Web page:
U.S. Hockey Beats Canada, But NBC Takes Bigger Hit

Network’s decision to air game on MSNBC met with outrage

Despite record ratings, NBC has taken a barrage of critical hits over its Winter Olympics coverage – particularly the network’s decision to show many marquee events on a tape-delay in primetime, rather than live. But none were as big as the one the network took on Sunday night, when it decided to show the most anticipated event of the Games so far – the United States’ thrilling, historic upset of Canada in men’s hockey, its first since 1960  – live on MSNBC rather than NBC, where it chose to showcase the “sport” known as ice dancing.

The problem wasn’t a matter of finding the game (which I suspect will give MSNBC a relatively huge ratings boost, when they become available on Monday). It’s that unlike NBC, MSNBC isn’t widely available in hi-definition. And anyone who’s ever watched a hockey game in HD and tried to return to standard viewing can attest to the outrage.

NBC executives were not immediately available for comment late Sunday.

The backlash, though, was evident on Twitter, where “NBC” was a trending topic over “Team USA.”

Here are just a few of the hundreds of Tweets I scrolled through:

Who took a bigger hit tonight? NBC or Canadian hockey?

The only thing the USA and Canada fans agreed on was how stupid NBC is.

The incompetence astounds me! #NBCFAIL

NBC sucks!!!! How could the USA Canada game not be in HD? Jeff Zucker, you are a tool!!!!

Maybe NBC is screwing up the Olympics on purpose to make us forget about what it did to Conan. #NBCFAIL

Hey NBC, nice move showing the whole Russia-Czech game and 25 seconds of the USA-Canada game.

I can’t believe @NBC put the USA/Canada hockey game on MSNBC tonight… and THEY OWN THE NHL BROADCAST RIGHTS! Who’s in charge over there?

Seriously? NBC just broke into bobsled coverage to show the end of the hockey game "live". Yeah, it ended an hour ago.

NBC going to the last minute of a hockey game that has been over for an hour! What bulls—!

How did NBC get the Olympic coverage? It’s the most dysfunctional programming ever.

NBC is just freefalling big time. Have they done anything right?

My personal favorite, though, came from actress and noted sports fan Alyssa Milano:

NBC = Nothing But Curling #olympics

Ironically, as some Tweeters pointed out, NBC owns the network broadcast rights to the National Hockey League, which makes the move even more of a head-scratcher for hockey fans.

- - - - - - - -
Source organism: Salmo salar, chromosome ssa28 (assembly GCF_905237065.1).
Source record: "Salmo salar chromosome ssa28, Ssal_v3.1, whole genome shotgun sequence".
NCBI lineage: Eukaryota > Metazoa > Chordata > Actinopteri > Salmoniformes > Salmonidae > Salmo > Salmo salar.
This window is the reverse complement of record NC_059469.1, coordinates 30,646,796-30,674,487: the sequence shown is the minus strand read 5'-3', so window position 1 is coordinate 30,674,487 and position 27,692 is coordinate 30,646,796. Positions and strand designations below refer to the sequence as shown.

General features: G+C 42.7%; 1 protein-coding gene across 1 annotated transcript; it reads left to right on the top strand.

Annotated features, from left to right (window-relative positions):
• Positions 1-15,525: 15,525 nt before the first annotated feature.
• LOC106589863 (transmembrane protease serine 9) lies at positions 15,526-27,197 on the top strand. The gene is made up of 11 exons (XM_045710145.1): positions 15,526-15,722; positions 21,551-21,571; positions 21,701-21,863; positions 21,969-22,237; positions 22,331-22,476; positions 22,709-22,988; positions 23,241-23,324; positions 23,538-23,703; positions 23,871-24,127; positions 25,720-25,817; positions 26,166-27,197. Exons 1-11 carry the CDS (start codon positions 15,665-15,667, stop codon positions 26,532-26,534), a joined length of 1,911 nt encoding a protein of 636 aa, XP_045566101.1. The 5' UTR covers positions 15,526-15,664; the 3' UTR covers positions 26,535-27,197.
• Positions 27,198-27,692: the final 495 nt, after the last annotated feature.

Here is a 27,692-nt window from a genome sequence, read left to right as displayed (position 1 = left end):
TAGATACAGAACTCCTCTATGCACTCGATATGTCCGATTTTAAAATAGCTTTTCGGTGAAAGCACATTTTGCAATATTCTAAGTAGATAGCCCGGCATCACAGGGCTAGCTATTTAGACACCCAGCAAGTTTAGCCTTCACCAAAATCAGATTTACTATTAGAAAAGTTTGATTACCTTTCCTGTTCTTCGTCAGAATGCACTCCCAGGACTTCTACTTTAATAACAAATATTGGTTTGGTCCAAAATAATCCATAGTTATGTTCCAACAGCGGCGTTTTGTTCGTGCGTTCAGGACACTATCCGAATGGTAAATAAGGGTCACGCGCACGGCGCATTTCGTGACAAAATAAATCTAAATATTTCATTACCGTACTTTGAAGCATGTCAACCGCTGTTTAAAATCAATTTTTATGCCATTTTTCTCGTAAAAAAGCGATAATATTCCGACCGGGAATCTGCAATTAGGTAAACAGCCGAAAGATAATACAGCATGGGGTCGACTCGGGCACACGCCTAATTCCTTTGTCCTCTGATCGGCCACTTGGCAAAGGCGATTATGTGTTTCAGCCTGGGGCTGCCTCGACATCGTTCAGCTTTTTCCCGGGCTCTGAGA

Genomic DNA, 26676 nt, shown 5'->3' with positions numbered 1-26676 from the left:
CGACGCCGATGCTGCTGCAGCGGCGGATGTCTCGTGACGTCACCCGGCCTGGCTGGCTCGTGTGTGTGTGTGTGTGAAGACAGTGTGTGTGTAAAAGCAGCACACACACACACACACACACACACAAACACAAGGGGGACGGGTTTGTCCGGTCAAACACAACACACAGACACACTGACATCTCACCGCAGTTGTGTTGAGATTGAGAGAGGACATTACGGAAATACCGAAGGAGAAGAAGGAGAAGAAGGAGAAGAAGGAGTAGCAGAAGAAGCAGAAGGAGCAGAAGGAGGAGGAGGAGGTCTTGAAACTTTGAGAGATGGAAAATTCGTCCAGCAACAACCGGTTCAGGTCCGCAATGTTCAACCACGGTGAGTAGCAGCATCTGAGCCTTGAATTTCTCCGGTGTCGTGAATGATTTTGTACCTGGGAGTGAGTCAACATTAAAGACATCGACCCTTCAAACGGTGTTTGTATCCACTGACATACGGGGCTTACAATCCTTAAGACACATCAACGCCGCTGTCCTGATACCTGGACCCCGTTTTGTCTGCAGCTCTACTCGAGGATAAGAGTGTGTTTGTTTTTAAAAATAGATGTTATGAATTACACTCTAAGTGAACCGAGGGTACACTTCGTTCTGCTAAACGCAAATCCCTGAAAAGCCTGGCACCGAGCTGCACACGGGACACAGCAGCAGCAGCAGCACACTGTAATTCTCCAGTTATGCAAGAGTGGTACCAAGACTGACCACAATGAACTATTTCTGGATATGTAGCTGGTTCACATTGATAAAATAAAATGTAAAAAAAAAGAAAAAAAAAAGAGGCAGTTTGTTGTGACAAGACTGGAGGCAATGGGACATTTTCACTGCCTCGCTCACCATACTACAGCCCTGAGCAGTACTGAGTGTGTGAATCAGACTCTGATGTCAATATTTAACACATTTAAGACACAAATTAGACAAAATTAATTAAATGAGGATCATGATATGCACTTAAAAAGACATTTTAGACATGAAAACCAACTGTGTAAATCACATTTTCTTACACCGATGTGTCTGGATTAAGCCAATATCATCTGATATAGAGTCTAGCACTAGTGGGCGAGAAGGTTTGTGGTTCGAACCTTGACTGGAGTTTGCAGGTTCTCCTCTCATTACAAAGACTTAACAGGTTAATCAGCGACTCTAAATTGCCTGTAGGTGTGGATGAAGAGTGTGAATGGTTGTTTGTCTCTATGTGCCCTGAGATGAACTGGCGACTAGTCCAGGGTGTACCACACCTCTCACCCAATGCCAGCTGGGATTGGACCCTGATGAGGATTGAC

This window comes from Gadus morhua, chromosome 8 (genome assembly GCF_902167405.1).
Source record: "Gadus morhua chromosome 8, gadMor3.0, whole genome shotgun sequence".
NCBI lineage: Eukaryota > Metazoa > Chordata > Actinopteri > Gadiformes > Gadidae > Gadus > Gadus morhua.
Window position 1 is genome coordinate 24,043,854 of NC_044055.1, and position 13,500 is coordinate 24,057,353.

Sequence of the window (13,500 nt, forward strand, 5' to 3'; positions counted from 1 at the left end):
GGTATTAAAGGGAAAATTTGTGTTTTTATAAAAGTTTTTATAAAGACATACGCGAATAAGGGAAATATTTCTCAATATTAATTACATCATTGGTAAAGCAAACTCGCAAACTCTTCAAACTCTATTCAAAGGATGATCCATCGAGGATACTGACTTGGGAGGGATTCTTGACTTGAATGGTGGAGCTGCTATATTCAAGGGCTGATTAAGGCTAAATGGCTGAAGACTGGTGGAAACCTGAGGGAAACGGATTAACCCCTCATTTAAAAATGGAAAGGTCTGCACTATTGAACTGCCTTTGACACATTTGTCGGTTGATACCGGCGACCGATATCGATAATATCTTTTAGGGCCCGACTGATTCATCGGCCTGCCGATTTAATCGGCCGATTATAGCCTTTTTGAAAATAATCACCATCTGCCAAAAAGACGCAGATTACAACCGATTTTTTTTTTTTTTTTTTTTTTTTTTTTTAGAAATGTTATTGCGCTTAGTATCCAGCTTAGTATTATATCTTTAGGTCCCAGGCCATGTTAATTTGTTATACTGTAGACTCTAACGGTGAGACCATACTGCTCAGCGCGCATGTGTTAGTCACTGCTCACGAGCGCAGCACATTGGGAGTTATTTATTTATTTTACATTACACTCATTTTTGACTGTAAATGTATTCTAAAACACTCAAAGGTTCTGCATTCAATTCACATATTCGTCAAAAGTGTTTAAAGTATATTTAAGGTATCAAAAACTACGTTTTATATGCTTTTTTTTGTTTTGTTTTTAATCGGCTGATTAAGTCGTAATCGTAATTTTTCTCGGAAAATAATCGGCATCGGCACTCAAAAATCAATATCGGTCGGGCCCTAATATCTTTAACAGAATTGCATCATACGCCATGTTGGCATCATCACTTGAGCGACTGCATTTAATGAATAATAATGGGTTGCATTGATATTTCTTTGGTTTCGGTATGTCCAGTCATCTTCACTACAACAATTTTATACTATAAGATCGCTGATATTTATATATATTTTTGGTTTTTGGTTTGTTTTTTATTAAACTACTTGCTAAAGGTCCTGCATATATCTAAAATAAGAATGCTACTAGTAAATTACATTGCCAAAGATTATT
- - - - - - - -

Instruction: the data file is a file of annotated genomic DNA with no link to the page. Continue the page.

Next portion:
NBC had defended its decision prior to the telecast, explaining it chose to air the game uninterrupted on cable rather than commit to a three-hour block of primetime hockey programming on the East Coast, ensuring the game will be shown live across the country. (Also, American women love ice dancing.)

But NBC committed the tape-delay sin Sunday, too. Rather than show the men’s super-combined skiing competition – in which American Bode Miller captured his first-ever gold medal – live on Sunday afternoon, the network opted to show it on tape in primetime. (What did NBC air live Sunday afternoon instead? The U.S. ratings juggernaut that is Russia-Czech Republic men’s hockey.)

The live vs. tape issue arises at virtually every Olympics, where various time zones make for tricky programming calls. (Ironically, the other stunning U.S. men’s hockey victory — the so-called “Miracle on Ice” in 1980 – was shown on tape.)

But the decision to delay live events – and not alert primetime audience to their delay — has never been more absurd in the digital age of text-messaging and Twitter.

On the NBC “Nightly News” Sunday, before its primetime Olympics coverage, Lester Holt warned viewers to look away from their TV screens if they didn’t want to see the results of Miller’s race.

The irony in all of this is that NBC is generating “American Idol”-sized ratings in spite of themselves.

That sound you hear is Dick Ebersol leading a familiar chant.

“U.S.A.! U.S.A.! U.S.A.!”

UPDATE: An average of 8.22 million were watching the game on MSNBC, or about 2.3 million more than watched the cable network on election night in 2008. Roughly three times that figure watched NBC’s Olympic coverage on Sunday night.